Surrounding the heating part of the apparatus is a shell or jacket 1, containing a nonconduoting material 2, and a strong jacket 3, provided with a steam-inlet pipe 27, and a pipe 26, having a branch pipe 30, provided with a cook 31 for withdrawing steam from the said jacket, which jacket contains a pipe 4, heated by steam introduced through the pipe 27, whereby the pipe 4 maintains its 6c contents at a high temperature. Inside of the pipe 4 is a smaller pipe 5, provided with a short pipe 29, through which superheated steam is introduced into the pipe 5 from the jacket 3, and is discharged through apipe 13, connected to the base of the pipe 5, the pipe 5 being smaller than the pipe 4. An annular space 6 is left between them, which .is constantly kept in a highly-heated condition by the heat from the said pipes and is at ordinary atmospheric pressure. A still smaller pipe 7 is located within the pipe 5, and is constantly maintained in a highlyheated condition by the heat from the latter and from a pipe 8, extending through the pipe 7 and forming an annular space 9, through which the solution to be concentrated is forced, being fed in at its lower end by a pipe 10, connected by an elbow 11 to the pipe 7. A pipe 12 is provided at the lower end of the pipe 8 for draining the latter.
The supply of superheated steam is introduced into the pipe 8 by a pipe 20, one end of which is connected to the top of the jacket 3 and the other end entering the upper end of the pipe 8. The pipes'7 and 8 are arranged one within the other, so as to leave a' narrow space 9 between them, whereby the sirup on its passage into said space is continually heated, and by reason of the smaller volume contained in such narrow space it is necessary to maintain the thin hollow column of solution at such temperature for a short time only.
is introduced a pipe 14, which continually inj ects heated air orlgas into the said pipe from g the superheatin g apparatus, (marked 15,) con In the pipe 10, which supplies the solution, 5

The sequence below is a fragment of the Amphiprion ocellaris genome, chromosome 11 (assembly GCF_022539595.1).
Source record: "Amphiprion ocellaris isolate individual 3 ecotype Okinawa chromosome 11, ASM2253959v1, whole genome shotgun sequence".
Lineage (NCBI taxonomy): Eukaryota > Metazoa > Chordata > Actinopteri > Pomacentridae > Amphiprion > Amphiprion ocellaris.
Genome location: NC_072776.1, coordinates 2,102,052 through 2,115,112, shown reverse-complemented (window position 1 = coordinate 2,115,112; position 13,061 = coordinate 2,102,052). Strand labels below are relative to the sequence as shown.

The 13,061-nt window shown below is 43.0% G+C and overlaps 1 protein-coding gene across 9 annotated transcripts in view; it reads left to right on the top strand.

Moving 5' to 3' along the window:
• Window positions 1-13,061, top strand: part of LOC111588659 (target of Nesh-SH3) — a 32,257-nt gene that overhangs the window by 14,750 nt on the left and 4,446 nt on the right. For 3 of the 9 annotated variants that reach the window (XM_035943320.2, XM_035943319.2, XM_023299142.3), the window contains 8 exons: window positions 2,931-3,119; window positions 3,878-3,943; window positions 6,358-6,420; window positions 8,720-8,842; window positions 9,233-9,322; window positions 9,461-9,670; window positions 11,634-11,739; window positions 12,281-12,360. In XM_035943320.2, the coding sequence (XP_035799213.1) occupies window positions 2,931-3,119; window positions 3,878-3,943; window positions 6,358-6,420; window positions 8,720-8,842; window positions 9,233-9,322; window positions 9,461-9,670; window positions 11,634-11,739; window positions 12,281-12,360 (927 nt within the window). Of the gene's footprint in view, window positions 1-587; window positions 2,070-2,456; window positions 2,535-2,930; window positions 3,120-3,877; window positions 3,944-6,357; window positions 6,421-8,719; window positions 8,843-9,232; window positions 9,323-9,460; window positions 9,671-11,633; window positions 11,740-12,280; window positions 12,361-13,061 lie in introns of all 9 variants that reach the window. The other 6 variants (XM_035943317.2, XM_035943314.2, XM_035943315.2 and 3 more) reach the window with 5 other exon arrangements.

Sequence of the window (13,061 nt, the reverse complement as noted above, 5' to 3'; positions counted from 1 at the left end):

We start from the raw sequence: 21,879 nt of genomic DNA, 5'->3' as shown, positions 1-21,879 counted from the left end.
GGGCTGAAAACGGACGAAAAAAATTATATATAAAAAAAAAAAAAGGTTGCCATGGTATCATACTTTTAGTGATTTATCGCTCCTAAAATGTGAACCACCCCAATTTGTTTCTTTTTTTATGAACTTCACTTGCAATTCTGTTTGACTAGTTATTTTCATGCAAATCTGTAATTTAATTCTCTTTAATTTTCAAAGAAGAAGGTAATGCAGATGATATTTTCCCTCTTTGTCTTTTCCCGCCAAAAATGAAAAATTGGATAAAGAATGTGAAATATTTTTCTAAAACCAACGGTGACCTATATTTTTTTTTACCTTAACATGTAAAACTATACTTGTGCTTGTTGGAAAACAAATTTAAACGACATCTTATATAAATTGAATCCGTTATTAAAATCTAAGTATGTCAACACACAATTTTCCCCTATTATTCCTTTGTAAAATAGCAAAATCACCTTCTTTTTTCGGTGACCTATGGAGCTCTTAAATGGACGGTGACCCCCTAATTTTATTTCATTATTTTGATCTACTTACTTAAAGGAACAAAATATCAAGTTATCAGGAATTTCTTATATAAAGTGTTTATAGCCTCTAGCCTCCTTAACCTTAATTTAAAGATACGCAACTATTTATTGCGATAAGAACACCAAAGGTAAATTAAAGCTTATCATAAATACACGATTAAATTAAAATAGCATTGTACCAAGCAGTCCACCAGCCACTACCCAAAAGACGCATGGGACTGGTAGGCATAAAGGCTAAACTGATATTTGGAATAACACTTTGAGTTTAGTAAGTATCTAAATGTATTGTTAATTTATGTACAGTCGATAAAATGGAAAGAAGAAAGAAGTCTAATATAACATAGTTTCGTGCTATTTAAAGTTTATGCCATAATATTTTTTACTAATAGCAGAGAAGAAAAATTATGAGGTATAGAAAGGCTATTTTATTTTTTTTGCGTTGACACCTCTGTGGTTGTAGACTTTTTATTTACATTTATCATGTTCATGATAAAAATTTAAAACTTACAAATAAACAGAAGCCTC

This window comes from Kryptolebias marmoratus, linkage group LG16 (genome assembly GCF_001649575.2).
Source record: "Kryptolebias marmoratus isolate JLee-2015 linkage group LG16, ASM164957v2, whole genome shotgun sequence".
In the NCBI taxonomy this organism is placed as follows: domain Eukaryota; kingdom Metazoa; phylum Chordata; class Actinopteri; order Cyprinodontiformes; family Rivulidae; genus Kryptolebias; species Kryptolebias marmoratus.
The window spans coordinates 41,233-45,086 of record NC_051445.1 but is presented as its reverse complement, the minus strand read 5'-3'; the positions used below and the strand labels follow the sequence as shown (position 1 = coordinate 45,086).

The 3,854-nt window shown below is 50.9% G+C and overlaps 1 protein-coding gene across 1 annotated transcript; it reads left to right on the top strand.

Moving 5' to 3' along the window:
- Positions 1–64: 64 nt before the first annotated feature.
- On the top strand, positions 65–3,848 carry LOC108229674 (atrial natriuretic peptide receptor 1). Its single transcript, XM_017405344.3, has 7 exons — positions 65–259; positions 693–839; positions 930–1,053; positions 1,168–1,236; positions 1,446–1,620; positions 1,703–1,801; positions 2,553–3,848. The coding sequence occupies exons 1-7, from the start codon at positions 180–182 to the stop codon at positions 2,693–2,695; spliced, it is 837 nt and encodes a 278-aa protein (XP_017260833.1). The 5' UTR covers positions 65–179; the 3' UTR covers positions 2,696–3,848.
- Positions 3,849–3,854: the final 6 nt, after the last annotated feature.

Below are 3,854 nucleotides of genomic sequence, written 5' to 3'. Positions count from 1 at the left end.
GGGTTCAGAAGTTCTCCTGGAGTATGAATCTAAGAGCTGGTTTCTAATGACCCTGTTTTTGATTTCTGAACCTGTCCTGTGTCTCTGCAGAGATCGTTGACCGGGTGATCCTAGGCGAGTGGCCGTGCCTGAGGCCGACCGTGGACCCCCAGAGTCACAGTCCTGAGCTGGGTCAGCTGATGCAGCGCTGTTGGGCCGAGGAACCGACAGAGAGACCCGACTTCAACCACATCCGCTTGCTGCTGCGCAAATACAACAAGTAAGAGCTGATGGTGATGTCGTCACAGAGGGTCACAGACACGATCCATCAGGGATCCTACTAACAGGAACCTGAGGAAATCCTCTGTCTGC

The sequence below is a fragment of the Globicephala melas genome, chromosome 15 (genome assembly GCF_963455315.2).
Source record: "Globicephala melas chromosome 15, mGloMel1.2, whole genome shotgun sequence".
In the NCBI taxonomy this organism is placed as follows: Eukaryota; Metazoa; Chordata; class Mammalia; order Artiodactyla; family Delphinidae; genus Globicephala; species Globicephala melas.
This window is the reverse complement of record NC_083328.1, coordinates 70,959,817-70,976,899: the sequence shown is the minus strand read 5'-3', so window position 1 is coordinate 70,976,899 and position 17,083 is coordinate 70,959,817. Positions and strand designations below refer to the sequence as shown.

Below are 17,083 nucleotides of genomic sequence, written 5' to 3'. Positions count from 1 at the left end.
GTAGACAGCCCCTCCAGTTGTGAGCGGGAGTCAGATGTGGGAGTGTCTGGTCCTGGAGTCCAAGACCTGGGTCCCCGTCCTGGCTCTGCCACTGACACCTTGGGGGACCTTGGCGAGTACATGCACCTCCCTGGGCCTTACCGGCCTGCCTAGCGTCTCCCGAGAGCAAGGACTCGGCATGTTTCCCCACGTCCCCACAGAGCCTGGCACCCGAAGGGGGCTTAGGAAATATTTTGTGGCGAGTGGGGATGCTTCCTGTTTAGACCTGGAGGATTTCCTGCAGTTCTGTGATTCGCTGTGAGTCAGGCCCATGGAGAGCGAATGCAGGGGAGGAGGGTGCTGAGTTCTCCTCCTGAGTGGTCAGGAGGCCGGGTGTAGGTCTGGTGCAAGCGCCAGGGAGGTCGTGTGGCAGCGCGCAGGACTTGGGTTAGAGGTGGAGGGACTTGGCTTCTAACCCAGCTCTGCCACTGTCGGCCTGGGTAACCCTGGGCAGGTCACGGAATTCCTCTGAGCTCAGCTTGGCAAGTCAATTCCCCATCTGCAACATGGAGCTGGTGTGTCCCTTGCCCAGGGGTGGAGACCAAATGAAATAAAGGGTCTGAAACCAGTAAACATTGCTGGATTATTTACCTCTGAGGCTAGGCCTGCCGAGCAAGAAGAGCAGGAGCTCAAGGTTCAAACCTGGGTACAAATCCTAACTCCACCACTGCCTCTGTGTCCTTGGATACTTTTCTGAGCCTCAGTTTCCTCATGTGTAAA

sisting of an outer pipe 15,supplied continuously with superheated steam and inclosing a second pipe 15", through which air or gas is forced by means of a pump or other equivalent compressing apparatus, and in which there is preferably placed a core 15, which displaces the air from the central portion ofthe pipe 15 A pyrometer or high-temperature thermometer 16 is inserted at the junction of the pipe 15 with the pipe 14, by means of which the temperature of the compressed air may be ascertained.
It will be seen that the thin film or column of solution in the pipe 7, surrounding the pipe 3, consists not only of the liquid itself, but also of heated air or gas commingled therewith. This liquid passes to the upper part of the pipe 7, where it escapes through minute apertures 17 in a spray into a chamber 18, having a net 23 extending throughout to prevent too wide a dispersion of the jets, the said chamber and net being inclosed in a jacket 21 to prevent loss of heat by radiation.
The chamber 18 is supported in the jacket 21 by supports or braces 32, which extend from the bottom of thechamber to the lower portion of the said jacket. This chamber is employed to receive the sprayed liquid, and in conjunction with the net 23 prevents too wide dispersion of the liquid, and the chamber being surrounded by the steam-heated jacket 21 prevents the liquid from loss of heat by radiation.